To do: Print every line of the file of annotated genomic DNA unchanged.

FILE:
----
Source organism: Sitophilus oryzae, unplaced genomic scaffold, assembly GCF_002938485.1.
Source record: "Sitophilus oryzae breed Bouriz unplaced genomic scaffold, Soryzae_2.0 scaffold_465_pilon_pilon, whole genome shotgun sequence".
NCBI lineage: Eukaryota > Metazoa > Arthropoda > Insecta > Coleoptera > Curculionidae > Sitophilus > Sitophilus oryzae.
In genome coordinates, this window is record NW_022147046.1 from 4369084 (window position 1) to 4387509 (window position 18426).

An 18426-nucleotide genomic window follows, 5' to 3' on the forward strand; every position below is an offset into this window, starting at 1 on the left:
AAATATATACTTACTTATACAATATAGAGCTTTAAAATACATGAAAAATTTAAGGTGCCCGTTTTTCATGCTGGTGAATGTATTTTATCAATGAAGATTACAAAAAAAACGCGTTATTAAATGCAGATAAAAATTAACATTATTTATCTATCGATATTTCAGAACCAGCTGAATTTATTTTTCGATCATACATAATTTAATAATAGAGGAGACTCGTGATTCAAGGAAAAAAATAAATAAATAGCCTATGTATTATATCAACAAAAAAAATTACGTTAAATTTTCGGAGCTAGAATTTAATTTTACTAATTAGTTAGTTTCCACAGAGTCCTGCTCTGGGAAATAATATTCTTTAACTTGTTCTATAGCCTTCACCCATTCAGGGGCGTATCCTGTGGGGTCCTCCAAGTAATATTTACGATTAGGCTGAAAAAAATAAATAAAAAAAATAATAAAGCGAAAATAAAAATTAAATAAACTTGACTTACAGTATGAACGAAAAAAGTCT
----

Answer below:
Source organism: Sitophilus oryzae, unplaced genomic scaffold, assembly GCF_002938485.1.
Source record: "Sitophilus oryzae breed Bouriz unplaced genomic scaffold, Soryzae_2.0 scaffold_465_pilon_pilon, whole genome shotgun sequence".
NCBI lineage: Eukaryota > Metazoa > Arthropoda > Insecta > Coleoptera > Curculionidae > Sitophilus > Sitophilus oryzae.
In genome coordinates, this window is record NW_022147046.1 from 4369084 (window position 1) to 4387509 (window position 18426).

An 18426-nucleotide genomic window follows, 5' to 3' on the forward strand; every position below is an offset into this window, starting at 1 on the left:
AAATATATACTTACTTATACAATATAGAGCTTTAAAATACATGAAAAATTTAAGGTGCCCGTTTTTCATGCTGGTGAATGTATTTTATCAATGAAGATTACAAAAAAAACGCGTTATTAAATGCAGATAAAAATTAACATTATTTATCTATCGATATTTCAGAACCAGCTGAATTTATTTTTCGATCATACATAATTTAATAATAGAGGAGACTCGTGATTCAAGGAAAAAAATAAATAAATAGCCTATGTATTATATCAACAAAAAAAATTACGTTAAATTTTCGGAGCTAGAATTTAATTTTACTAATTAGTTAGTTTCCACAGAGTCCTGCTCTGGGAAATAATATTCTTTAACTTGTTCTATAGCCTTCACCCATTCAGGGGCGTATCCTGTGGGGTCCTCCAAGTAATATTTACGATTAGGCTGAAAAAAATAAATAAAAAAAATAATAAAGCGAAAATAAAAATTAAATAAACTTGACTTACAGTATGAACGAAAAAAGTCT